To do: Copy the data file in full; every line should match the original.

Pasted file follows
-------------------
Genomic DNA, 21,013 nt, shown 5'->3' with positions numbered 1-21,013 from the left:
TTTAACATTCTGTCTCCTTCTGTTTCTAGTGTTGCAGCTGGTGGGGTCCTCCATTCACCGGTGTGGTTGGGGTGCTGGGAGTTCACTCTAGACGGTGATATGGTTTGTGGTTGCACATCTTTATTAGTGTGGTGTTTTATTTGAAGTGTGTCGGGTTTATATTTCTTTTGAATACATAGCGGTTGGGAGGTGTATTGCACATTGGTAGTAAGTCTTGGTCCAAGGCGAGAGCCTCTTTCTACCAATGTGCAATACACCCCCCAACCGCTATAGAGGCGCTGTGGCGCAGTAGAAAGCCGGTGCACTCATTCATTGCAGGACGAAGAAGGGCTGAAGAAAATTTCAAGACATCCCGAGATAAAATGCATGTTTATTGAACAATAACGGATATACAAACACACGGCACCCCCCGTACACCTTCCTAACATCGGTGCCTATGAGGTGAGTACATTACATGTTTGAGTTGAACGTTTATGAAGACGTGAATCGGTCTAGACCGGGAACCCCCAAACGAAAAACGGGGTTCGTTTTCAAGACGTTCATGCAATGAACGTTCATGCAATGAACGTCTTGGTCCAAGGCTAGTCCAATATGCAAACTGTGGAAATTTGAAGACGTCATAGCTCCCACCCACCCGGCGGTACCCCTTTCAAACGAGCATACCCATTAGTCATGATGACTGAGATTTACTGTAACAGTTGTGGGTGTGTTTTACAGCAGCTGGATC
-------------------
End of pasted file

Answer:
Genomic DNA, 21,013 nt, shown 5'->3' with positions numbered 1-21,013 from the left:
TTTAACATTCTGTCTCCTTCTGTTTCTAGTGTTGCAGCTGGTGGGGTCCTCCATTCACCGGTGTGGTTGGGGTGCTGGGAGTTCACTCTAGACGGTGATATGGTTTGTGGTTGCACATCTTTATTAGTGTGGTGTTTTATTTGAAGTGTGTCGGGTTTATATTTCTTTTGAATACATAGCGGTTGGGAGGTGTATTGCACATTGGTAGTAAGTCTTGGTCCAAGGCGAGAGCCTCTTTCTACCAATGTGCAATACACCCCCCAACCGCTATAGAGGCGCTGTGGCGCAGTAGAAAGCCGGTGCACTCATTCATTGCAGGACGAAGAAGGGCTGAAGAAAATTTCAAGACATCCCGAGATAAAATGCATGTTTATTGAACAATAACGGATATACAAACACACGGCACCCCCCGTACACCTTCCTAACATCGGTGCCTATGAGGTGAGTACATTACATGTTTGAGTTGAACGTTTATGAAGACGTGAATCGGTCTAGACCGGGAACCCCCAAACGAAAAACGGGGTTCGTTTTCAAGACGTTCATGCAATGAACGTTCATGCAATGAACGTCTTGGTCCAAGGCTAGTCCAATATGCAAACTGTGGAAATTTGAAGACGTCATAGCTCCCACCCACCCGGCGGTACCCCTTTCAAACGAGCATACCCATTAGTCATGATGACTGAGATTTACTGTAACAGTTGTGGGTGTGTTTTACAGCAGCTGGATC